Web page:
Following in the footsteps of their forebears, Rob’s father and mother Julian and Trish Southey farm Merino sheep and Sussex cattle on Manor Holme. Trish is also an accomplished gardener, watercolour artist and quilter. She offers workshops in all three pursuits for visitors, including art sessions for children.
It’s shearing time and I take the opportunity to experience this seasonal activity on KarooSpooR56, when traditional hand-shearers from the mountains of Lesotho arrive to unlock the golden fleece, moving from one farm to the next. Once you have smelt and touched freshly shorn wool you never forget it – it takes you back to the roots of being human, when we first domesticated animals and used their fleece and skins to protect us from the cold. Out here you are somehow more grateful for human comforts, and for the delicious meals the hosts on this route lovingly prepare. Like roast lamb, freshly baked bread, farm butter and fig preserve.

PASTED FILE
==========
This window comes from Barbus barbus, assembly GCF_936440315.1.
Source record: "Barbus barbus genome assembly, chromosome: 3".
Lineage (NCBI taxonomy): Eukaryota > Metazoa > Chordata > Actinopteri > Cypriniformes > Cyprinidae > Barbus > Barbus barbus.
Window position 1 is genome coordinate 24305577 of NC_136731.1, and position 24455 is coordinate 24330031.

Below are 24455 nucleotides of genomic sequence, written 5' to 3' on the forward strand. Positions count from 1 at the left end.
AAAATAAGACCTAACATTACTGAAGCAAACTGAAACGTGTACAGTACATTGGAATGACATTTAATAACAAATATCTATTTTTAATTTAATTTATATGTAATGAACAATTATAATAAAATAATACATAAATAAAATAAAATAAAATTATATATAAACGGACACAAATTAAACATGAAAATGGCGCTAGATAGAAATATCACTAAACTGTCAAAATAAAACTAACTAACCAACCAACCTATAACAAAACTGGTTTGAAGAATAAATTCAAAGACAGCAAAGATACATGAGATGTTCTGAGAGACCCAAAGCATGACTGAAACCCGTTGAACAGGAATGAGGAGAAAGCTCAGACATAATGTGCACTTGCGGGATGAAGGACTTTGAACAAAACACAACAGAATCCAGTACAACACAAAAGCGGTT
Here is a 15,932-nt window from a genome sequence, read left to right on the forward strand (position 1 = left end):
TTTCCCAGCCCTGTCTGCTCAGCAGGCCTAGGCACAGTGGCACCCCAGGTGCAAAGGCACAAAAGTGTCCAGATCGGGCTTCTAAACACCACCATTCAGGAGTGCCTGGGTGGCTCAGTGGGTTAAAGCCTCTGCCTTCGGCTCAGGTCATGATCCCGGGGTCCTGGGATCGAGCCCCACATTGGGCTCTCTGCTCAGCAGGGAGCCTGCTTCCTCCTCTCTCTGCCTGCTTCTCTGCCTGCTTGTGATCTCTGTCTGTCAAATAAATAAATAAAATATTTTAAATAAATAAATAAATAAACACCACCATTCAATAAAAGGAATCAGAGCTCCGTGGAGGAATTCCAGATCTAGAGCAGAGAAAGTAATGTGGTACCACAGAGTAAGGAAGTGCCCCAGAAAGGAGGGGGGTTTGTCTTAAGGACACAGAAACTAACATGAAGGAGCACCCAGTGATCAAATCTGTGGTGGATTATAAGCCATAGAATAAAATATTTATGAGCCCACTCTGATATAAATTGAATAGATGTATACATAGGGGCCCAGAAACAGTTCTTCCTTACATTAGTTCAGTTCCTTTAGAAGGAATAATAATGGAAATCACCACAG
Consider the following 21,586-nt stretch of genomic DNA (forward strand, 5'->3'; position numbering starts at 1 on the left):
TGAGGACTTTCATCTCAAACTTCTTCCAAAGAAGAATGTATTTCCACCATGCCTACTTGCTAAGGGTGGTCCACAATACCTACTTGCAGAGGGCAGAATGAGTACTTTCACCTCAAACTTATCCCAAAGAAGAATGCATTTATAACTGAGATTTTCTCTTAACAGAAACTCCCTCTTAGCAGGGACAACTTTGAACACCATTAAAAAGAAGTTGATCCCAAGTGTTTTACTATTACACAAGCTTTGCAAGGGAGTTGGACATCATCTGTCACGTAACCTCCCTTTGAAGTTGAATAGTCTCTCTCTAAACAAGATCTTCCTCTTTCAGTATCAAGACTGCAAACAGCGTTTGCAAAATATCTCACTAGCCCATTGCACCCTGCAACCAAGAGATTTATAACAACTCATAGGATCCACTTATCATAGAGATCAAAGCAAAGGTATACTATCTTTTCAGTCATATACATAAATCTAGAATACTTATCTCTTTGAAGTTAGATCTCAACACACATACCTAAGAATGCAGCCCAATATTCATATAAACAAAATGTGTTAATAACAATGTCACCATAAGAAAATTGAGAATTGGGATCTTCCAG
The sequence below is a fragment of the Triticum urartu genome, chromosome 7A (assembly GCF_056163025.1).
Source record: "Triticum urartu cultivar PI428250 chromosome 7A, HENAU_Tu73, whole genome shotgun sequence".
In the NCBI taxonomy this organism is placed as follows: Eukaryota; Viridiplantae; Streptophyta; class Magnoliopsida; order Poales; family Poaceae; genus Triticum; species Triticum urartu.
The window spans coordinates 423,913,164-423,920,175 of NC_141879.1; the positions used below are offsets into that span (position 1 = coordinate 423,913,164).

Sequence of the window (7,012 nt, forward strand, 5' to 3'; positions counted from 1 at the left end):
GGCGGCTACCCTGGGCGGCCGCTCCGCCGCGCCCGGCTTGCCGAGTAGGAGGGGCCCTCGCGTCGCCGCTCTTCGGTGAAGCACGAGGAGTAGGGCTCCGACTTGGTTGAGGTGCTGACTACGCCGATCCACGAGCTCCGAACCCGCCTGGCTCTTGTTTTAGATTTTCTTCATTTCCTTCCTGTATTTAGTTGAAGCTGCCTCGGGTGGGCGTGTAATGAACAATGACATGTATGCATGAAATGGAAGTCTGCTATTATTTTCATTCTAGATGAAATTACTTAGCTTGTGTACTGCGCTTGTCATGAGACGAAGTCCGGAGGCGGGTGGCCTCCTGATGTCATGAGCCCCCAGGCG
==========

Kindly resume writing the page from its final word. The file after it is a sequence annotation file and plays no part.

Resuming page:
All who visit the farms on KarooSpooR56 are unable to resist the temptation of calling it the breadbasket or oasis of the Karoo. Which it is, or part of it is, because the Fish River Tunnel, which starts at the Gariep Dam 82 kilometres away, heads underground until Teebus Mountain, when it surfaces into the Teebus River that ultimately flows into the Fish River. This provides exceptional water for the farms from here to the Fish and Sundays River valleys.
Stilts, coots, kingfishers, fish eagles…you’ll find them on all the dams in the KarooSpooR56 area, attracted by the abundance of water. It also makes the area a river rafting hotspot as water flows strongly down this section of the Great Brak River, over a series of rapids, towards Grassridge Dam – well known to paddling enthusiasts as the start of the Fish River Canoe Marathon. James Jordaan of De Keur farm operates the popular Karoo River Rafting on the route.
If you’re a fan of ‘farm of origin’ produce, as I am, the obligatory next stop on the route is the farm Vriesfontein, home of Pierre and Charma van Vuuren’s Schoombee Karoo Butchery. Pierre operates hunting safaris under the banner of Kwando Safaris and is an accomplished butcher with an on-farm abattoir and butchery. This is no back-of-the-bakkie business; this is high quality, professionally prepared and packaged lamb, venison, biltong and salami, all veld-raised of course.